*Department of Internal Medicine, Seoul National University Bundang Hospital, Seongnam, Korea.
†Department of Surgery, Seoul National University Bundang Hospital, Seongnam, Korea.
‡Department of Pathology, Seoul National University Bundang Hospital, Seongnam, Korea.
§Department of Radiology, Seoul National University Bundang Hospital, Seongnam, Korea.
∥Department of Internal Medicine, Seoul National University College of Medicine, Seoul, Korea.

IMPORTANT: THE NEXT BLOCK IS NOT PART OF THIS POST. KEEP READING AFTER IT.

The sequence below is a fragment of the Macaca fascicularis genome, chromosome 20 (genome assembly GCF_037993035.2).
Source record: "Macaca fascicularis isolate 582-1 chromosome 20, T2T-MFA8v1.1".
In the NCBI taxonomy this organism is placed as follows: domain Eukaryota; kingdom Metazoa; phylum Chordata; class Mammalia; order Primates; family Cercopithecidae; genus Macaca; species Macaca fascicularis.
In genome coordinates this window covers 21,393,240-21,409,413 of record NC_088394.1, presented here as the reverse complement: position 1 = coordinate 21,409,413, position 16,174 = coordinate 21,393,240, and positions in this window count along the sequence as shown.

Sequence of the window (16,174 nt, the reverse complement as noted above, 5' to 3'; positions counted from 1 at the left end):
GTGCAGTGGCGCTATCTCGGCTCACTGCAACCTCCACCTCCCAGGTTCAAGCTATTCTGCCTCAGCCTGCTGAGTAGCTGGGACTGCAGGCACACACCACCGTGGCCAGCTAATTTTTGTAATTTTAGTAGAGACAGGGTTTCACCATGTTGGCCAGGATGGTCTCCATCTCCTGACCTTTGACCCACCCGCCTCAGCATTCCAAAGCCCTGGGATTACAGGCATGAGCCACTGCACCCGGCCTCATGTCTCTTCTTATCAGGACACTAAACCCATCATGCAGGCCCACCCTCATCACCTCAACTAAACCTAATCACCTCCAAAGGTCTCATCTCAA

Angiography is a useful diagnostic tool in cases with massive gastrointestinal bleeding such as angiodysplasia and varicosis when endoscopy is not available. Angiodysplasia and varicosis have distinguishable characteristic features on angiography, such as the presence of a nidus, visible late-draining veins, and the typical vascular tuft. We recently treated a rare case of congenital angiodysplasia without the characteristic angiodysplasia features on angiography. Instead, the patient presented with a very rare case of idiopathic jejunal varicosis. A 42-year-old woman visited the emergency room with the chief complaint of melena for three days and a hemoglobin level of 5.9 g/dL. An abdominal CT angiogram showed varicosis at the jejunal mesentery. Angiography of the superior and inferior mesenteric arteries showed tortuous and dilated jejunal and ileal branches during the venous phase, suggesting a vascular malformation such as varicosis of the jejunum. Surgical exploration with intraoperative endoscopy revealed diffuse engorged veins and a 1.0-cm-diameter superficial ulcer covered with a blood clot that was 70 cm from the ligament of Treitz. A 100-cm segment of jejunum was resected. Histological examination revealed that the lesion was angiodysplasia, not varicosis. The final diagnosis was congenital angiodysplasia.